Booking trains in China is a bit complicated. Best is to book through a tour operator or from a Travel Agent in advance. As you will see some popular routes are booked in advance up to 60 days before by local Chinese. Around Chinese holidays train tickets are very difficult at best if not booked well in advance. There are several kinds of trains. G-trains are the fastest going 185 mph with few stops. The next is a D-train which has more stops. Then a T-train has the most trains on secondary routes. The K-trains are the slowest with many stops. Examples of price and speed are for example: Beijing to Xian: G trains take 5.5 hours and cost about $145 and run during the day. T-trains run at night and take 14 hours but cost about $75. There is one Z-train that costs $70 and takes 11.5 hours. The problem is that it arrives in Xian at 3:25 in the morning after leaving Beijing the day before at mid afternoon.. T trains arrive at 5:00 in the morning. So often it is (continue below)best to take a G train during the day. Prices are current without commission and are based on First Class tickets. Second class saves a bit but smoking is allowed and not as comfortable. Sleepers are 4 to a compartment. Two uppers and two lowers. The uppers before going to sleep normally sit on the lower bunk. Mixed sexes are in each compartment. The Z-trains between Beijing and Xian have Private cars for two people but there are only a few of these and usually only one per car. The very fast G-trains are ultra modern and extremely smooth and worth the money. The negative is that train stations are extremely crowded. If you are on a guided tour the guides help you. Signs are all in English/Chinese however few people in the train stations speak English. For more information on taking trains including the Tibet trains you may email me at: email@example.com My name is Dave.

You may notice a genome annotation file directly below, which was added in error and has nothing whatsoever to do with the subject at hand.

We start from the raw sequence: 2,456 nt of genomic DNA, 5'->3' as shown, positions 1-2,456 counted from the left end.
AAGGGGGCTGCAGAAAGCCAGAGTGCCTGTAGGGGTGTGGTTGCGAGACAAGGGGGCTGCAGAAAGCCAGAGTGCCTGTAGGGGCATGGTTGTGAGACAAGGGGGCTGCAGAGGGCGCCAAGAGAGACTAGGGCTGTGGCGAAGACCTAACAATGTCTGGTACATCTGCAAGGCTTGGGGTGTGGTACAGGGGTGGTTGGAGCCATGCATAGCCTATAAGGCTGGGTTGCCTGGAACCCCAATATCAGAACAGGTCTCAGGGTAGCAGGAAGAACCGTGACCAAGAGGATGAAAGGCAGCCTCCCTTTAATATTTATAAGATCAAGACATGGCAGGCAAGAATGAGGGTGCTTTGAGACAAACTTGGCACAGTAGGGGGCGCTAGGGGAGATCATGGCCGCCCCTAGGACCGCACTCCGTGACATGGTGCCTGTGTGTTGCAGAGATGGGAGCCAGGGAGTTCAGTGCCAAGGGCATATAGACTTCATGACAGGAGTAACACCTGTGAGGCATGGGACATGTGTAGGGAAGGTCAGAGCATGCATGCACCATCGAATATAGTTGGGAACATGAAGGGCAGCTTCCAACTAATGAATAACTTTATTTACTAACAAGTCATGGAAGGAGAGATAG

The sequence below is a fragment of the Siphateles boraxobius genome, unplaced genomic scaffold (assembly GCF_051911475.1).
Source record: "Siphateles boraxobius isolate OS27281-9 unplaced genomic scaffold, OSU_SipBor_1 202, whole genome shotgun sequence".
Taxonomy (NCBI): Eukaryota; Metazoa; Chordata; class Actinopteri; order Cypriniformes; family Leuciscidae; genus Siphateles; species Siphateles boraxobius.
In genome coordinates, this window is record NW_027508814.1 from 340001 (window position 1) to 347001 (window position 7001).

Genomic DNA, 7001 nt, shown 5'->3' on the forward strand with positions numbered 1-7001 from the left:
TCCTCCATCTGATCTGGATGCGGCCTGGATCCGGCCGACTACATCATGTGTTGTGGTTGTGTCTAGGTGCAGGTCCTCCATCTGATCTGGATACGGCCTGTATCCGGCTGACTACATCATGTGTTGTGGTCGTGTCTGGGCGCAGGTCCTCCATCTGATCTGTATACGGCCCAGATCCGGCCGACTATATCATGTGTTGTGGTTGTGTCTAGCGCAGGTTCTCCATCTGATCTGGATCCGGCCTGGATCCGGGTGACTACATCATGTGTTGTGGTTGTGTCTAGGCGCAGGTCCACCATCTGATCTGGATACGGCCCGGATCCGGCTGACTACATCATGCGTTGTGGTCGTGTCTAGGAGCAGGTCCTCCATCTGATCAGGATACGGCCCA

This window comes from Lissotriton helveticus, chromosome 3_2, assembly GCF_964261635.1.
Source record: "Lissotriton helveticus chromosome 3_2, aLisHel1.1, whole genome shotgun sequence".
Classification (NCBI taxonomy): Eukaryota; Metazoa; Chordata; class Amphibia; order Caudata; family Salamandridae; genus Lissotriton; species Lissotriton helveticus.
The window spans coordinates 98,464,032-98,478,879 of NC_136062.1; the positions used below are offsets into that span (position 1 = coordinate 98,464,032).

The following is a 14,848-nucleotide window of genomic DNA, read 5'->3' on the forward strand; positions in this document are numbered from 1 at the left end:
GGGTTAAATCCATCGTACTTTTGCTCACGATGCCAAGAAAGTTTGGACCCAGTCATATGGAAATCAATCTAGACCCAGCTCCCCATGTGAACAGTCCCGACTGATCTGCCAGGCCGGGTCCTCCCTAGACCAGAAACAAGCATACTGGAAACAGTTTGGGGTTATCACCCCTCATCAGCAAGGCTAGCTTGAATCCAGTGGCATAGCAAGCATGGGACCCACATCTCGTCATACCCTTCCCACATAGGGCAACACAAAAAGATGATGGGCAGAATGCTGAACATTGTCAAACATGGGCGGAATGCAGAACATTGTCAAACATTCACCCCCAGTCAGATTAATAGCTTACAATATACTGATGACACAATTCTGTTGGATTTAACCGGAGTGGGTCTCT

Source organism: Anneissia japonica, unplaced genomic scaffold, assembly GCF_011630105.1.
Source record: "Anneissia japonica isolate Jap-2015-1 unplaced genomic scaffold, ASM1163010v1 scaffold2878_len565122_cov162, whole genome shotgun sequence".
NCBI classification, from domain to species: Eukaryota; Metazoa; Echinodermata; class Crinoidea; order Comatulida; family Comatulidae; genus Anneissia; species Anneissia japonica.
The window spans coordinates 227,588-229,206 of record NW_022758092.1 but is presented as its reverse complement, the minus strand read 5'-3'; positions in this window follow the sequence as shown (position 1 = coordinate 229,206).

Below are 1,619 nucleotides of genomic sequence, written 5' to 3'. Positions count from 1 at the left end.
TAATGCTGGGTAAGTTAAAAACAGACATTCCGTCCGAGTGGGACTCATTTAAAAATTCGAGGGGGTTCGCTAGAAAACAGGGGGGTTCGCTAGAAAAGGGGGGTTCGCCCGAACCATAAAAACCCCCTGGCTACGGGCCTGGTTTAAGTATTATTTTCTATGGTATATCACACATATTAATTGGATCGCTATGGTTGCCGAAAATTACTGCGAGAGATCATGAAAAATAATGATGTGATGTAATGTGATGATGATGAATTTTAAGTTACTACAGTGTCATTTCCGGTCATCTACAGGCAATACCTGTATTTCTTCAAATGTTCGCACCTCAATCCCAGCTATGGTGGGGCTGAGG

Tibet is one of those places in the world that people look at as being an exotic destination. Before you go you should do a lot of research on why you would like to go there. That is the first question I ask clients. If you are interested in religion, it is a great place to visit. If you are interested in Tibetan culture of course it is the best place to visit although only 1/3rd of the Tibetans live in Tibet. Some people tell me they want to see the mountains. Lhasa is on top of the mountains at 12,000 feet. The viewing mountains are in the western part of Tibet such as Mt. Everest. Lhasa is about 400,000 people now and much more modern than you would think. Modern hospitals, stores, restaurants with many choices of food and hotels that are modern. One hotel is a luxury hotel with a swimming pool lined in 24ct. gold leaf. Rooms are fantastic some with views of the Potala Palace. A Tibet Permit is needed to go there and can be obtained by your tour operator in addition to your Chinese Visa. One should be healthy as Tibet is from 12,000 to 17,000 feet above sea level with very intense sun. People over 80 I ask to obtain a letter from their doctor. You will feel the difference just getting off the plane which is about 50 miles from Lhasa. Altitude medicine is available everywhere but you may want to bring your own prescription. There are modern hospitals in Lhasa. Do not buy those oxygen bottles that they sell. They last only about 30 minutes and are a waste of money. Just move slowly and take your time. For more information on Tibet, you are welcome to contact me directly with questions. You will not be put on any spam list or be subject to a sales pitch. I am semi-retired and have travelled through China and Tibet for 25 years and love sharing my experiences and knowledge of both China and Tibet. You might want to check some of my packaged tours on Tibet here on my web site for examples although I do customized tours to your interests and budget too. email: firstname.lastname@example.org My name is Dave or as some of my friends call me China Dave